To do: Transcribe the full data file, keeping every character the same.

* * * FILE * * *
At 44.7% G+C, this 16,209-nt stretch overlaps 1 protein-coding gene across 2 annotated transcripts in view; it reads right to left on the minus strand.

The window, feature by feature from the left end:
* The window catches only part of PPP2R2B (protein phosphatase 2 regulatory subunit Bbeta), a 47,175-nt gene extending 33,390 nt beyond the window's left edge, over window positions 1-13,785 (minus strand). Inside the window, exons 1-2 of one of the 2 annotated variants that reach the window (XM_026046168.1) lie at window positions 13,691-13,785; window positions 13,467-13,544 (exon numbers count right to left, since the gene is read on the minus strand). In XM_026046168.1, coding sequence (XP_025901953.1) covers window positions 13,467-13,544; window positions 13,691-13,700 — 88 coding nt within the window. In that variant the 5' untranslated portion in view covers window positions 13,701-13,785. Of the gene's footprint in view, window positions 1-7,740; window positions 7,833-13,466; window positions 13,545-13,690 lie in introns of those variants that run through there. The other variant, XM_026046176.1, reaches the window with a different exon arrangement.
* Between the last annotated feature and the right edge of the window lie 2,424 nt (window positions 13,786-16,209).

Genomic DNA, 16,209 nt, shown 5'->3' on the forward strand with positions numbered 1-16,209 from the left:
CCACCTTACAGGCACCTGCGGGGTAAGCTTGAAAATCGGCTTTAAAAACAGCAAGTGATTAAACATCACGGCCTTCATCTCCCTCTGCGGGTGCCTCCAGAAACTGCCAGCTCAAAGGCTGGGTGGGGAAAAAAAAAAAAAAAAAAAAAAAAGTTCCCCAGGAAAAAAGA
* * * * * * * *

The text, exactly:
At 44.7% G+C, this 16,209-nt stretch overlaps 1 protein-coding gene across 2 annotated transcripts in view; it reads right to left on the minus strand.

The window, feature by feature from the left end:
* The window catches only part of PPP2R2B (protein phosphatase 2 regulatory subunit Bbeta), a 47,175-nt gene extending 33,390 nt beyond the window's left edge, over window positions 1-13,785 (minus strand). Inside the window, exons 1-2 of one of the 2 annotated variants that reach the window (XM_026046168.1) lie at window positions 13,691-13,785; window positions 13,467-13,544 (exon numbers count right to left, since the gene is read on the minus strand). In XM_026046168.1, coding sequence (XP_025901953.1) covers window positions 13,467-13,544; window positions 13,691-13,700 — 88 coding nt within the window. In that variant the 5' untranslated portion in view covers window positions 13,701-13,785. Of the gene's footprint in view, window positions 1-7,740; window positions 7,833-13,466; window positions 13,545-13,690 lie in introns of those variants that run through there. The other variant, XM_026046176.1, reaches the window with a different exon arrangement.
* Between the last annotated feature and the right edge of the window lie 2,424 nt (window positions 13,786-16,209).

Genomic DNA, 16,209 nt, shown 5'->3' on the forward strand with positions numbered 1-16,209 from the left:
CCACCTTACAGGCACCTGCGGGGTAAGCTTGAAAATCGGCTTTAAAAACAGCAAGTGATTAAACATCACGGCCTTCATCTCCCTCTGCGGGTGCCTCCAGAAACTGCCAGCTCAAAGGCTGGGTGGGGAAAAAAAAAAAAAAAAAAAAAAAAGTTCCCCAGGAAAAAAGA